Although Behe does not major on abiogenesis, Weber devotes several
pages to discussion of this topic, primarily focusing on emergence and
self-organization. Stuart Kauffman, for example, is suggested to have
provided "important insights". Whilst Behe does briefly critique
Kaufmann, Behe is far more concerned about the answers neo-Darwinism
gives to the origin of irreducibly complex systems. Weber may have
things he wants to say here, but they are hardly adequate responses to

After abiogenesis, Weber does move on to the domain of Darwinian
evolution. But he does not wish to relinquish his interest in
emergence and self-organization. "Selection may not have to do
everything, nor only in a gradual manner, since selection can be
allied with self-organization to generate order and organization,
sometimes in a global manner. Clearly, neither does self-organization
have to do everything by itself. Nor should any rational person
expect that chance alone could generate order out of chaos. All three
should be considered as acting together, to various degrees in
specific instances, in order to generate robust explanations of
emergence. The application of 'complex systems dynamics' to
biological problems is still in its infancy". (p.600).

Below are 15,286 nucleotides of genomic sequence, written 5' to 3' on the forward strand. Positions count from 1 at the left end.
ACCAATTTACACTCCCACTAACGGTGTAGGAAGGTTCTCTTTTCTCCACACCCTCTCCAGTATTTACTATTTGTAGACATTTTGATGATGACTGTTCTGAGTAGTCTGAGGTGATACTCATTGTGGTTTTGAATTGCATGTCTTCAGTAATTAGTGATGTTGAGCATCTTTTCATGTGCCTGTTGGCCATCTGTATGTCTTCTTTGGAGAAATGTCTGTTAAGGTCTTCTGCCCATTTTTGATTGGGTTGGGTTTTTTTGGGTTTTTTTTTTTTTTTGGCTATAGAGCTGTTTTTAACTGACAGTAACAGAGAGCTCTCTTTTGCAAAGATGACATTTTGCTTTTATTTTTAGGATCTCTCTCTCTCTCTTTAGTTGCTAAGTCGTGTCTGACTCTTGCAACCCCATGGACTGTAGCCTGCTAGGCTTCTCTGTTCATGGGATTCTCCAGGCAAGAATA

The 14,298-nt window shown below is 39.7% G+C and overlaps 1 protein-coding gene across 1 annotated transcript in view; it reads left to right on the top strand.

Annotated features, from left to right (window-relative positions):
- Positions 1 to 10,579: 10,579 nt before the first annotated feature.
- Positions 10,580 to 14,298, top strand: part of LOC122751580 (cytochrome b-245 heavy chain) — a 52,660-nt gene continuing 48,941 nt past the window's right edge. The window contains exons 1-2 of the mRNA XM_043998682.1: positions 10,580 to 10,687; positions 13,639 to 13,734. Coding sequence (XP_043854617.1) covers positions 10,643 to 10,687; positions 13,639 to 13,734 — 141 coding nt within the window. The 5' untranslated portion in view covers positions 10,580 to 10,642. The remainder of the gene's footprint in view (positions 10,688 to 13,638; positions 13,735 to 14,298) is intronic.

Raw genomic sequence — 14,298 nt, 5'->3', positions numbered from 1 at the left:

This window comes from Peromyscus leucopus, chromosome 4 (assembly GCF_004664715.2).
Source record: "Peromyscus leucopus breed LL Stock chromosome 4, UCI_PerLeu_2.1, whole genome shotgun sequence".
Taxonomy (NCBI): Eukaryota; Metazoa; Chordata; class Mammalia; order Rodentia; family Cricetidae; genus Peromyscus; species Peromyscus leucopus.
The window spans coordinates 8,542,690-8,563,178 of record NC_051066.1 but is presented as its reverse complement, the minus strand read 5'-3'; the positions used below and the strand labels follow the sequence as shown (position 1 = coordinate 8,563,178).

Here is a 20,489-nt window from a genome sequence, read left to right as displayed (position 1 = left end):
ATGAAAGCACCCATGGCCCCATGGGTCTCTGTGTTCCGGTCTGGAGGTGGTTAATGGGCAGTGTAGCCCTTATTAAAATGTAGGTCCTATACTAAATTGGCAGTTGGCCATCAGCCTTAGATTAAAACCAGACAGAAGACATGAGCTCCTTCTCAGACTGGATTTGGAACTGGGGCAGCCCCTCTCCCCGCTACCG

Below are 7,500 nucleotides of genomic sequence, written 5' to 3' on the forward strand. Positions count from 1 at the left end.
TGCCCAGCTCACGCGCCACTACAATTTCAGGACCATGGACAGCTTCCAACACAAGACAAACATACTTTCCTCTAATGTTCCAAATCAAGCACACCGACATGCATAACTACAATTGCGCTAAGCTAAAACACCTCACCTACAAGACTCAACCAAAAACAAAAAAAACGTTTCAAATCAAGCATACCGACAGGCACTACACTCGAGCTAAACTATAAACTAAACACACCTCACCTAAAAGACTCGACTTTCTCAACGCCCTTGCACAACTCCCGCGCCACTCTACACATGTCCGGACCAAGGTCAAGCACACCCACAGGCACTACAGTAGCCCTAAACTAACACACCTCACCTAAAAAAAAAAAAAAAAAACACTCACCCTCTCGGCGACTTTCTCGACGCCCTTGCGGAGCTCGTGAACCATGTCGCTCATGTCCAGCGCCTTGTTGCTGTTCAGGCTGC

I have quoted this at some length because it seems to me (a) that
although Darwinians could adopt this emphasis, it has not emerged from
mainstream neo-Darwinism, (b) that the major answers necessary to
respond to Behe are suggested to come from complex systems dynamics,
which is still in its infancy. (b) seems to me to suggest that the
established neo-Darwinian views are impotent to address Behe's

To reinforce this latter point, take Weber's comment on page 601: "We
can respond to [Behe's arguments] in at least two ways. First,
biologists with greater imagination and information may come up with
explanations invoking only selection; second, the application of
complex systems dynamics may show how to understand the emergence of
the type of functional complexity that concerns Behe. Either is an
incomplete work in progress, which is the characteristic of a living